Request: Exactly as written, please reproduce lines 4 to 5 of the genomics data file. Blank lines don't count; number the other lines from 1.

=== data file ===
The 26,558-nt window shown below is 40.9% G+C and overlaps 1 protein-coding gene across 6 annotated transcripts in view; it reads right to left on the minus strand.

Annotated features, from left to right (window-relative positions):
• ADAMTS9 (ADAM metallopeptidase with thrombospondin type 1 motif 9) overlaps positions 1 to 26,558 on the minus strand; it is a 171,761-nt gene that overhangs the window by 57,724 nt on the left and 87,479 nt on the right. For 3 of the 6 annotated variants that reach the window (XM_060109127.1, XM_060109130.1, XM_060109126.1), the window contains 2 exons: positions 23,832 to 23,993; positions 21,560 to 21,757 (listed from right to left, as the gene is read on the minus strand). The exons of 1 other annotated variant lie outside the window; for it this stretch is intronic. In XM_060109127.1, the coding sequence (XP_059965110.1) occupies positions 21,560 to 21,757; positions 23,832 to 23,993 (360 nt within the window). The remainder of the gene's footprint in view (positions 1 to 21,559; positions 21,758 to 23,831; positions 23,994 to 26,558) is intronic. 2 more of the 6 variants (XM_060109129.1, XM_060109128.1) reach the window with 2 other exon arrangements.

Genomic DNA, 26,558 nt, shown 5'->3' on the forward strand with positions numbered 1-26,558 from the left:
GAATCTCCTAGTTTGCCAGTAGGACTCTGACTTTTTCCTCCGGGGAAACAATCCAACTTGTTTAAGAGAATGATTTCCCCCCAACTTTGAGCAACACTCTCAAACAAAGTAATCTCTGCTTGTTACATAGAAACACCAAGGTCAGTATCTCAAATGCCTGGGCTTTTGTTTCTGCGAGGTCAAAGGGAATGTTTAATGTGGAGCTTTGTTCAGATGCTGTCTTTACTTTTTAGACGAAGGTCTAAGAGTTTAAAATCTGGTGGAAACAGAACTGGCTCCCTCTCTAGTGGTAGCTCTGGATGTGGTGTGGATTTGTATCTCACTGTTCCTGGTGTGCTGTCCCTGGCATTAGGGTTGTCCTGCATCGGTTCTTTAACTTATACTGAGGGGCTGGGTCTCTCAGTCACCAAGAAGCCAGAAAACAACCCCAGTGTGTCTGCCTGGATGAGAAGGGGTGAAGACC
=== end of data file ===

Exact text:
Genomic DNA, 26,558 nt, shown 5'->3' on the forward strand with positions numbered 1-26,558 from the left:
GAATCTCCTAGTTTGCCAGTAGGACTCTGACTTTTTCCTCCGGGGAAACAATCCAACTTGTTTAAGAGAATGATTTCCCCCCAACTTTGAGCAACACTCTCAAACAAAGTAATCTCTGCTTGTTACATAGAAACACCAAGGTCAGTATCTCAAATGCCTGGGCTTTTGTTTCTGCGAGGTCAAAGGGAATGTTTAATGTGGAGCTTTGTTCAGATGCTGTCTTTACTTTTTAGACGAAGGTCTAAGAGTTTAAAATCTGGTGGAAACAGAACTGGCTCCCTCTCTAGTGGTAGCTCTGGATGTGGTGTGGATTTGTATCTCACTGTTCCTGGTGTGCTGTCCCTGGCATTAGGGTTGTCCTGCATCGGTTCTTTAACTTATACTGAGGGGCTGGGTCTCTCAGTCACCAAGAAGCCAGAAAACAACCCCAGTGTGTCTGCCTGGATGAGAAGGGGTGAAGACC